A graduate’s guide to gaining work experience
02 February 2015, 13:10
Nairobi - Many graduates find themselves at an impasse when they begin the job search: they can’t get a job because employers want experience, and without a job, they can’t get the experience. Conundrum!
Is this you?
You could keep plugging away, sending CVs in the hope that someone will hire your inexperienced self and give you a shot. Or you could get pro-active!
We provide a few ideas to help you break free of this endless cycle…
You will need to find a way to gain work experience. Being open minded and offering your skills elsewhere is the best way to start. You will need to show potential employers that you’re committed to your career, you’re passionate about pursuing it, and that you’re willing to gain the experience, free of charge, and devote your time to gaining on-the-job experience.
Here we provide guidelines to help you gain the experience you need to get that top job.
Talk to your school careers adviser, your parents, your peers. They can help you come up with ideas, give you information about the work experience programs and perhaps suggest companies in need of temporary employees. Someone might even be able offer you an unpaid trainee placement or internship somewhere!
Your church, clubs, sports teams and any other community groups you are involved in may also have useful contacts or placements. Ask them if they can help you get in touch with someone in your chosen job or industry. Be willing to adapt. Your work experience need not be in your exact chosen profession at first, although the closer it is to your end goal the better.
Also read: Graduates ask govt to create job opportunities
Once you have a contact at an organisation you would like to work for, contact that individual by email or phone, tell them that you are looking to gain work experience (unpaid if necessary!) and ask to meet with them to discuss any available options.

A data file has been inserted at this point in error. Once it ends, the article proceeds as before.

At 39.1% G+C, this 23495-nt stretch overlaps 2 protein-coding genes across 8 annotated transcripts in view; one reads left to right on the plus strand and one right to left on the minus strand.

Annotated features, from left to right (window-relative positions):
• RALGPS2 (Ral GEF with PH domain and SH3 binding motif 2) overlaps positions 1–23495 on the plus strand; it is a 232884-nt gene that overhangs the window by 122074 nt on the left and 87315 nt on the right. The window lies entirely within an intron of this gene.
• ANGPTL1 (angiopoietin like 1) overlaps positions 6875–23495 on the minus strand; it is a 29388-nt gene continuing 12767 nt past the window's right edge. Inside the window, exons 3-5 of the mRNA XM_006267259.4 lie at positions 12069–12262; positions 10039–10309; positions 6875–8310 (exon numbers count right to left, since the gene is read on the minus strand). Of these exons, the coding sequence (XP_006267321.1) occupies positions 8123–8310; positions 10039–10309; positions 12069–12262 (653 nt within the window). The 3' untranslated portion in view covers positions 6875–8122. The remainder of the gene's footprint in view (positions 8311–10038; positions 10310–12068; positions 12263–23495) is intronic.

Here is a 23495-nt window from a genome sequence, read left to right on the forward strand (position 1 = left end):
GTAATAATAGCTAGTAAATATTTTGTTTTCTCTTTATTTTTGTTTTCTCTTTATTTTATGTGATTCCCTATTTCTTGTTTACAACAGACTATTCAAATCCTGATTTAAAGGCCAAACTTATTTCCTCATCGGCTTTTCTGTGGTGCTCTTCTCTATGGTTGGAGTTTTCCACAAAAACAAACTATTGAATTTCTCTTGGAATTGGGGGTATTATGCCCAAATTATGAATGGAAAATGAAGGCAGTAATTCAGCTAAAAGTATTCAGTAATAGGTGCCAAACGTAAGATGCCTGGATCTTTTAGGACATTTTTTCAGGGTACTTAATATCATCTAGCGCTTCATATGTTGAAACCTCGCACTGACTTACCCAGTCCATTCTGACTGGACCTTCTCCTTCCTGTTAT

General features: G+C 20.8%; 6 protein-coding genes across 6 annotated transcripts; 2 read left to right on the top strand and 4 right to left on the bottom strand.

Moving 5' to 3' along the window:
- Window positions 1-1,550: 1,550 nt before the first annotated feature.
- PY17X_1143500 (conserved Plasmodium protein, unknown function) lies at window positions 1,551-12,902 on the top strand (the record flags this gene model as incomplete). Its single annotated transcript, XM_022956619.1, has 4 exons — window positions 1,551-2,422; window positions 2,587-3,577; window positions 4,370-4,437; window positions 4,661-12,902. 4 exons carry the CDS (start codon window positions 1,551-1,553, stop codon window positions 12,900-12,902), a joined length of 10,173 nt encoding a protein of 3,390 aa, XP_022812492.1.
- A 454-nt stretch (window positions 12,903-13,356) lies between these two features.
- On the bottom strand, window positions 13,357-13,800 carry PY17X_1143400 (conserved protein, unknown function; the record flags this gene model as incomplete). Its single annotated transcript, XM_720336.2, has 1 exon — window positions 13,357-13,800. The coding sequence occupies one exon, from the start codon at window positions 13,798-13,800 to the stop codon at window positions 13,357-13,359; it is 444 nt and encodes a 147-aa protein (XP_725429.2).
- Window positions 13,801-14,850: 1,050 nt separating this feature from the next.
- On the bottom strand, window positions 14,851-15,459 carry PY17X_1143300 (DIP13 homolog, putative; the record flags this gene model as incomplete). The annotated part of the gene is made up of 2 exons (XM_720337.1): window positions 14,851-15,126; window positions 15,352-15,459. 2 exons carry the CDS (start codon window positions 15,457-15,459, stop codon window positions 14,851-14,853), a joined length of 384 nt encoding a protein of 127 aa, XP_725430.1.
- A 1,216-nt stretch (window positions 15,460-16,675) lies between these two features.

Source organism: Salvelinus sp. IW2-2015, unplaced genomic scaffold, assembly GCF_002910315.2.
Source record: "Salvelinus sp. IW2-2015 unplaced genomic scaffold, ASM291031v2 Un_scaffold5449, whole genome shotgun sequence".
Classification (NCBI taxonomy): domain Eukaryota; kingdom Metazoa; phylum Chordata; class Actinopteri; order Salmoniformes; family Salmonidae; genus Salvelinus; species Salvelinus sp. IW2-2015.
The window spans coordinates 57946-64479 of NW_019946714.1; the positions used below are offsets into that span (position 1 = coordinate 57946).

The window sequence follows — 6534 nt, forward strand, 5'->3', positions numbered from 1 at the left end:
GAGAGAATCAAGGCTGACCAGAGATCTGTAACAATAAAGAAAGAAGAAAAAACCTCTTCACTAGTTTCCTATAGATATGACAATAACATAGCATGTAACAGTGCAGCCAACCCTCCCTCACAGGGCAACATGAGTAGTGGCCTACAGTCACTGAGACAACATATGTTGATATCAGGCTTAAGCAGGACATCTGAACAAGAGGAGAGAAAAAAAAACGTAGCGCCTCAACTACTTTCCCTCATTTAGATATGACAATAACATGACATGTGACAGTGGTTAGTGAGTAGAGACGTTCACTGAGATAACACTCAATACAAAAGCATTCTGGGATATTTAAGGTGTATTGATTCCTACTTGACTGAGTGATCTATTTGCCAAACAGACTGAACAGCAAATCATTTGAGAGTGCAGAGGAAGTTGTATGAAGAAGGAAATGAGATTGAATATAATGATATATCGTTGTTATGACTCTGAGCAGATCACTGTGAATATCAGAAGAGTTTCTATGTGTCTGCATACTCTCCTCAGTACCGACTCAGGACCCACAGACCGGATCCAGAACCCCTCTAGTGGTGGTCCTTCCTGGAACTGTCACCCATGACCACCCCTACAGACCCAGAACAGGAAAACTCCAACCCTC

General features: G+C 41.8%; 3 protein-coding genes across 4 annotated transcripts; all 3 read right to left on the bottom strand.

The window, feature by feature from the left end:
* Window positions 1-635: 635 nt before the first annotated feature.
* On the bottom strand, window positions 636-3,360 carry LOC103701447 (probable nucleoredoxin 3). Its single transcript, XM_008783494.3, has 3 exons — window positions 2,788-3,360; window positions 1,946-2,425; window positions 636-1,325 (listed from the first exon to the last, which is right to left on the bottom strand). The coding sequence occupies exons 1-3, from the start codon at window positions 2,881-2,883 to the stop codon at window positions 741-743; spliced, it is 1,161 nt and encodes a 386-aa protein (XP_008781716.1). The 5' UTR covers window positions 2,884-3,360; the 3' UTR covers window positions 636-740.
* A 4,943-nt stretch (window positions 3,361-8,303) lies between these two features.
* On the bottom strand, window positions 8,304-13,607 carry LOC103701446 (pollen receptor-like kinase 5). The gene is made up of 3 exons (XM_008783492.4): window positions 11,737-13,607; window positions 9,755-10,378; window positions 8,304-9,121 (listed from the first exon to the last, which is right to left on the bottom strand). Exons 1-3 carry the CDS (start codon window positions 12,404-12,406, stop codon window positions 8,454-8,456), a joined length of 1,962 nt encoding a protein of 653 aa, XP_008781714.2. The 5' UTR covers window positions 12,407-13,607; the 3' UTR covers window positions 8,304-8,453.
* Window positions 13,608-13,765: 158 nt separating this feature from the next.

Be prepared to tell them why you are interested in their company, and what you hope to gain from your work experience placement. Offer to show them your CV, detailing your area of study. If they agree to chat with you, treat the meeting like an interview.
You will need to be prepared to answer any questions they may have, present a clean and tidy image and be on time. Be unambiguous about what you can offer – you will have to sell yourself and your skills, and make clear how they will benefit from having you on board for a while. Also decide on the duration of your placement – anything from one month to six months will help you bulk up your CV and gain that much needed experience.
Talk to the employer in detail about what will be expected of you. Areas you need to cover include your working hours, what kind of tasks you might do and any specific learnings you’d like to gain from the placement. Don’t be afraid to ask questions, especially as this shows the employer you are interested.
If the interview goes well and you have been offered the chance to gain some work experience, treat the placement as you would a real job. This position will provide you with a reference for years to come, as well as a base from which to launch your career.
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